Next week I will be attending an AMD Spider Webinar hosted by Patrick Moorhead, vice president of Advanced Marketing for AMD. He will explain the features of the AMD Spider and provide live demonstrations.
UPDATE: check the overclocking video too...
The Dominion Post has published the evidence New Zealand police has presented to justify the raids based on the Terrorism Suppresion Act.
It is simply incredible that someone living in New Zealand says things like this:
Suspect tells another it would be good to kill Pakeha to get trainees used to killing. Also suggests making their own tracer ammunition and using tungsten projectiles to go through a "cop vest" and through "his f...... mate".
Bug in vehicle, recorded April 6, 2007.
"Get someone to assassinate the prime minister, the new one, next year's one. Just been in office five days, bang ... Yeah. John Key ... just drop a bomb ... Just wait till he visits somewhere and just blow them ... They won't even find you."
Two suspects in bugged vehicle, August 17, 2007.
"They want to start blowing shit up. You know, they want to blow up power plants, gas plants, Telecom, petrol f...... places and shit like that."
Two suspects in bugged vehicle, June 23, 2007.
"You know like the IRA in England ... it's gonna happen here ... I'm ready to die, mate. I'm gonna hurt this country, I've had a gutsful ... I wanna leave this planet making sure that I've done a f...... huge amount of harm to this country."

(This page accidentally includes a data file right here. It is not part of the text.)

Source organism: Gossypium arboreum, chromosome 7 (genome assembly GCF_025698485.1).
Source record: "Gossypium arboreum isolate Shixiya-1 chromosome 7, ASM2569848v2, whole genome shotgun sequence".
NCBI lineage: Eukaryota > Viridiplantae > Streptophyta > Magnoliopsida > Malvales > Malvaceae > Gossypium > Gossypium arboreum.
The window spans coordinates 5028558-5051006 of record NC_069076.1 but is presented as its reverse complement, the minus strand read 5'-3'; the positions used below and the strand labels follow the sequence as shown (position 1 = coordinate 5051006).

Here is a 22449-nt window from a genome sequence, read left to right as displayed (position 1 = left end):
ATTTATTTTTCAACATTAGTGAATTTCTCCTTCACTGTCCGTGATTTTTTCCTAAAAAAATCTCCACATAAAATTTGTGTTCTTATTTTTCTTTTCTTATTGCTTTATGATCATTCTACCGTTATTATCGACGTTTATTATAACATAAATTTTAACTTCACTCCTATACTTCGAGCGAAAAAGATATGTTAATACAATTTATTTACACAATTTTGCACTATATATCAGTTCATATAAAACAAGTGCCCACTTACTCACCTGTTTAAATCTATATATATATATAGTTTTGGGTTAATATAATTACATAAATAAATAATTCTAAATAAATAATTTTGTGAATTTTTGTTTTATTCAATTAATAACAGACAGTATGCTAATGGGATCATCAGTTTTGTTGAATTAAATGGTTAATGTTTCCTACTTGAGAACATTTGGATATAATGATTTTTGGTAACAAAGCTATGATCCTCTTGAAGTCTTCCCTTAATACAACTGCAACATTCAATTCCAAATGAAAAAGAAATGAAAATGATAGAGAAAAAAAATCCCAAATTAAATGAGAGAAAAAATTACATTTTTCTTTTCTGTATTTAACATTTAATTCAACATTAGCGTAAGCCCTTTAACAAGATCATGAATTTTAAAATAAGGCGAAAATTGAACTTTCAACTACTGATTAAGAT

Suspect recorded on bugged phone, May 26, 2006.
"It'd have to be a, some sort of f......, sudden f......, because what it'll do, it'll come down on the thinking of the people, they'll think it's al Qaeda ... It's gotta be sudden and it's gotta be brutal."
Other suspect says: "Don't piss around with cities or doing the bush thing ... just go to Parliament."
Two suspects in bugged vehicle, August 17, 2007.
"No, I'm teaming up with the Maoris, we have to ... I'll come and see ya, I can't f...... take the white man on without the c...s ... I'm declaring war on this country."
Bugged cellphone, May 22, 2007.
"There's about 10 manuals ... There's the al Qaeda manual and that's f...... good. That's right up to date."
Later another suspect says: "That last exercise was a bit freaky for me, having a gun in my back."
Response: "High level of secrecy, we needed, you know, we need to test people."
Bugged training camp room, June 23, 2007.
Suspect X tells Suspect Y he is tired of playing games. Suspect Y says they need good planning so they don't die on the first day. Both worry about the enemy within their ranks and talk about needing 20 small squads, such as in Iraq, carrying out their own missions.
There you go. Read the full thing on Dominion Post's The Terrorism Files. Here's the editorial with the justification for publishing the files. Agreed with this:
That is more than empty talk. Police needed to treat that seriously and needed to investigate. To do anything less would have been to fail in their duty to protect New Zealanders. We believe that the police were right to act.
However, we also believe the public has the right to make its own judgment on the police's credibility, and to do that it needs as much information as possible, within the bounds of the law and within the bounds of fairness to all those involved. That is why we decided to publish.